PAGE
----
Although the men will continue to be followed for at least 13 years, and a benefit might emerge with more time, an independent panel monitoring the study decided the researchers had a duty to inform the participants of the interim findings and make the results public.
The researchers noted there were actually more deaths overall in the screened group — 312 versus 225 — and they could not rule out the excess may have been the result of over-treatment.
In the European study, 162,243 men ages 55 to 69 in seven countries were randomly assigned to undergo PSA screening every four years, or no screening. After a median follow-up of nine years, there were 20 percent fewer prostate cancer deaths among those screened. Because of the study’s design, however, several experts said that reduction was hard to interpret. At best, it means about 10,000 men would have to be screened for about 10 years to prevent seven deaths. Put another way, 1,410 men would need to be screened and 48 would have to be treated to prevent one death.
“It’s very disturbing,” said Fritz H. Schroder of the Erasmus Medical Center in the Netherlands, who led the study. “That means in order to save one life you treat a very large number of men.”
By comparison, it takes treating just five or six women for breast cancer to save one life, Brawley said.
Experts cautioned that the decision to undergo screening remains individual. For men whose family members have died from prostate cancer, are relatively young and know they are at risk, the downside of potentially undergoing unnecessary treatment may be worthwhile. For others, especially older men with shorter life spans, it may not.
“Men who have a limited life expectancy on the order of seven to 10 years probably do not need to undergo PSA testing. I think that’s pretty clear,” said Gerald L. Andriole of Washington University School of Medicine, who led the U.S. study. “For younger men, for men with longer life expectancy, for men who are at higher risk for prostate cancer. . . . I think it’s still going to be worthwhile to get information from a PSA test.”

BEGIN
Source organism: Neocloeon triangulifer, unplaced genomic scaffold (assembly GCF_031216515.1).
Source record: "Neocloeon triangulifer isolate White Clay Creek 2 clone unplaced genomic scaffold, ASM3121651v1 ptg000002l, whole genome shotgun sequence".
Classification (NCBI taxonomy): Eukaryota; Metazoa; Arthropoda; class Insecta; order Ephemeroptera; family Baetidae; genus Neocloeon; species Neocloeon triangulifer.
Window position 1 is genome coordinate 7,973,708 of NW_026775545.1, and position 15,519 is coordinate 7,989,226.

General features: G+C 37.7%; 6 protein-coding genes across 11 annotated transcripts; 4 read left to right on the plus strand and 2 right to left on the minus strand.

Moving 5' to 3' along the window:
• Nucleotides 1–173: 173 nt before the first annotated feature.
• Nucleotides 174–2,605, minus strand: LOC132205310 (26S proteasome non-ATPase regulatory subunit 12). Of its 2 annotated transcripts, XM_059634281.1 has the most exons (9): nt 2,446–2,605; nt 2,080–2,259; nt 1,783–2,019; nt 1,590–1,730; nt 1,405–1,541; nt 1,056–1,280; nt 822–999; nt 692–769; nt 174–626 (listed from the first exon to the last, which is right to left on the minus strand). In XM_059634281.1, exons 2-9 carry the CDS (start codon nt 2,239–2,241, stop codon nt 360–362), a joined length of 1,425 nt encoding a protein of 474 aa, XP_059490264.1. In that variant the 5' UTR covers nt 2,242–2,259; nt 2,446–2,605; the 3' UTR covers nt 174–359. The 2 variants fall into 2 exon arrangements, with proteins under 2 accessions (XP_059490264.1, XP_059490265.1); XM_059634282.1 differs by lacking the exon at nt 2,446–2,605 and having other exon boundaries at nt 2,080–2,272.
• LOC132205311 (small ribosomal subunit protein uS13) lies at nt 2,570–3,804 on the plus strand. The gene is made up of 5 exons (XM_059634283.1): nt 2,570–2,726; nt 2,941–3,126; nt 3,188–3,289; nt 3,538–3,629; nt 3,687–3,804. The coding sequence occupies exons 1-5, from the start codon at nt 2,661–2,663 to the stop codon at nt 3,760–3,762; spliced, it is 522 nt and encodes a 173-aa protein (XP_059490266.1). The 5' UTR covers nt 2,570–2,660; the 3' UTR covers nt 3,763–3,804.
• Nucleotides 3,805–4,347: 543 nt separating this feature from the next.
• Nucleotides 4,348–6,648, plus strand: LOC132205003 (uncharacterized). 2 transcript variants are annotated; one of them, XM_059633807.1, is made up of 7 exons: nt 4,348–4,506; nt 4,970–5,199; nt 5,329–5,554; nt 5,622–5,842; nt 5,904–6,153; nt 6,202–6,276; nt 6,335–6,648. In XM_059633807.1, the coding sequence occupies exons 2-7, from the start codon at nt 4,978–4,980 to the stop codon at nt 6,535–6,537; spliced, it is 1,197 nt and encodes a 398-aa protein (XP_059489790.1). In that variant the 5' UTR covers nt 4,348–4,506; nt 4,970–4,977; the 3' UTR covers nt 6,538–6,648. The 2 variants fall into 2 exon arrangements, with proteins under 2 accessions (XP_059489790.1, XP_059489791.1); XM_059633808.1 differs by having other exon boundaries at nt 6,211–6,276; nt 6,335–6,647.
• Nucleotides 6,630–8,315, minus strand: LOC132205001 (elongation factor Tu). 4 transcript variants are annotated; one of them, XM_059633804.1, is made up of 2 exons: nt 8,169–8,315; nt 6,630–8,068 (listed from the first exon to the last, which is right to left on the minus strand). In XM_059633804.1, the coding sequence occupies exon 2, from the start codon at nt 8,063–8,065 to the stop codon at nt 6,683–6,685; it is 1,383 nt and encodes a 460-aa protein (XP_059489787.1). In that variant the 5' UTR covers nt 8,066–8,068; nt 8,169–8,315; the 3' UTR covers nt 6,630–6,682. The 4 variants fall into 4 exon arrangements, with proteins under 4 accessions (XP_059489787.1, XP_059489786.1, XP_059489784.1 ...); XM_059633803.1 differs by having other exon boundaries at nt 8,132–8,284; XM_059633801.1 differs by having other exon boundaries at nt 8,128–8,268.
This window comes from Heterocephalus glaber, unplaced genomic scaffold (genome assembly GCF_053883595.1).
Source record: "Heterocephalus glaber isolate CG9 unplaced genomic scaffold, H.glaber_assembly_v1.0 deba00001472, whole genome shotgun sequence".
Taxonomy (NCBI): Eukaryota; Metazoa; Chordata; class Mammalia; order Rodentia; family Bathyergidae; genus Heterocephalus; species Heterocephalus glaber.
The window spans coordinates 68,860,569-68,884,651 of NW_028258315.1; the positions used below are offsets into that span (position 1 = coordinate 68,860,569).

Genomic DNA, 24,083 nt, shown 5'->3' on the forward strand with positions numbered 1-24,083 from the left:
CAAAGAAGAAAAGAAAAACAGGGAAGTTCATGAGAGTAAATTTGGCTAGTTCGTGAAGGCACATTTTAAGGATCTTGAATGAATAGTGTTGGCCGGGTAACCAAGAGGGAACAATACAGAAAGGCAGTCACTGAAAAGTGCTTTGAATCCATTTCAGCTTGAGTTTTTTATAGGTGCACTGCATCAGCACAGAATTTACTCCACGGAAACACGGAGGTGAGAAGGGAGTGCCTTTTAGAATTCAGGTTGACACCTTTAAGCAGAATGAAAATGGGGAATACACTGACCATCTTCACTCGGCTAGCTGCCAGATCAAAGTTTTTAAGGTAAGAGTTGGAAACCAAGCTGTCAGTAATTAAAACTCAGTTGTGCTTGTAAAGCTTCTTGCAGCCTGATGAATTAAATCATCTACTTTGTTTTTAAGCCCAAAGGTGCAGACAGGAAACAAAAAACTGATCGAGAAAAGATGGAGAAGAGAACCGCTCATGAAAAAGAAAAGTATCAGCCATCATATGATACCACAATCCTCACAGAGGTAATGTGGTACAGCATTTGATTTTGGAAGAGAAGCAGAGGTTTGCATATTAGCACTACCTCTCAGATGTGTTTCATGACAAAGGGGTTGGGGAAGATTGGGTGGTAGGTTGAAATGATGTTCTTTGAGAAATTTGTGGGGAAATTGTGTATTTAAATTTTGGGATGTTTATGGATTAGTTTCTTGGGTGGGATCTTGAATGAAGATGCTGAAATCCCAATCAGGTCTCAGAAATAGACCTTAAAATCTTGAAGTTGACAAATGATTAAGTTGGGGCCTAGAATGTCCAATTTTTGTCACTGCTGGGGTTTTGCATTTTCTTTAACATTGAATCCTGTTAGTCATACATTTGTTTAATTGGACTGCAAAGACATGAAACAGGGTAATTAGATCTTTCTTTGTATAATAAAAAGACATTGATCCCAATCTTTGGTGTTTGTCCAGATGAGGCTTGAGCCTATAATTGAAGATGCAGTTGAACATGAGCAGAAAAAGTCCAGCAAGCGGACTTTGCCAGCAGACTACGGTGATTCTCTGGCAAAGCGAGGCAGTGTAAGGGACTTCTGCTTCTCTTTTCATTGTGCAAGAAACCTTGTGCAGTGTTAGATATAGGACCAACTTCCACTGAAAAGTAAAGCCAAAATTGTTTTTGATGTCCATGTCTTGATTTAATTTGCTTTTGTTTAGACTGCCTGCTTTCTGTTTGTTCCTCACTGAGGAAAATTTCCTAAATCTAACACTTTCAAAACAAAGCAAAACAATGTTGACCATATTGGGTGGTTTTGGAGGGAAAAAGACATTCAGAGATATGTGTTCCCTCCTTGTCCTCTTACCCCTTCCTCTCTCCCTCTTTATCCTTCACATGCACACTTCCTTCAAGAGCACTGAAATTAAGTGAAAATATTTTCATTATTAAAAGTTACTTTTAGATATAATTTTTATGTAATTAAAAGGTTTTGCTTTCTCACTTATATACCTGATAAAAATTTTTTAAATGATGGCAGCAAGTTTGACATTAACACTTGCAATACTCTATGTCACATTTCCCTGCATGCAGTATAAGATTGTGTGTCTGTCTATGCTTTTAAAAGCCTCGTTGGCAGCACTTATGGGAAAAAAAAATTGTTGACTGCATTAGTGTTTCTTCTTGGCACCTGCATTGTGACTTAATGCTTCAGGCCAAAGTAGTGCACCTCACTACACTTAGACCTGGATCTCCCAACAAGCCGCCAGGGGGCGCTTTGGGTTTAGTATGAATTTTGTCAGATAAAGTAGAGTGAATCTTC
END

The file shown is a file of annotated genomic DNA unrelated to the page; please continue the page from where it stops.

Dr. Otis Brawley, of the American Cancer Society, said, “The question we should now be asking is, do the harms of screening justify the benefits of screening?
The bottom line is that the answer to that question is still not known. Both studies have flaws that make it difficult to determine which answer is more apt to be correct.
Two things are pretty clear:
- screening leads to over diagnosis and over treatment of prostate cancer, and
- if there is a mortality reduction from PSA screening, it’s likely a small one.
“Some men would say, ‘If I can reduce my chance of dying from cancer, I’ll take that risk and face the music.’ Other men would say, ‘Gee, if you have to diagnose 50 to save one life, my chances are high I’ll be part of the 49. I’ll take my chances without it.’” said Michael J. Barry of Harvard Medical School, who wrote an editorial accompanying the study.
I think Dr. Barry’s “there are two sides to this coin” proposition is reasonable.
And, if there is one thing these two studies (along with others) clearly demonstrate is that there is NOT a one-size-fits-all recommendation when it comes to prostate cancer screening.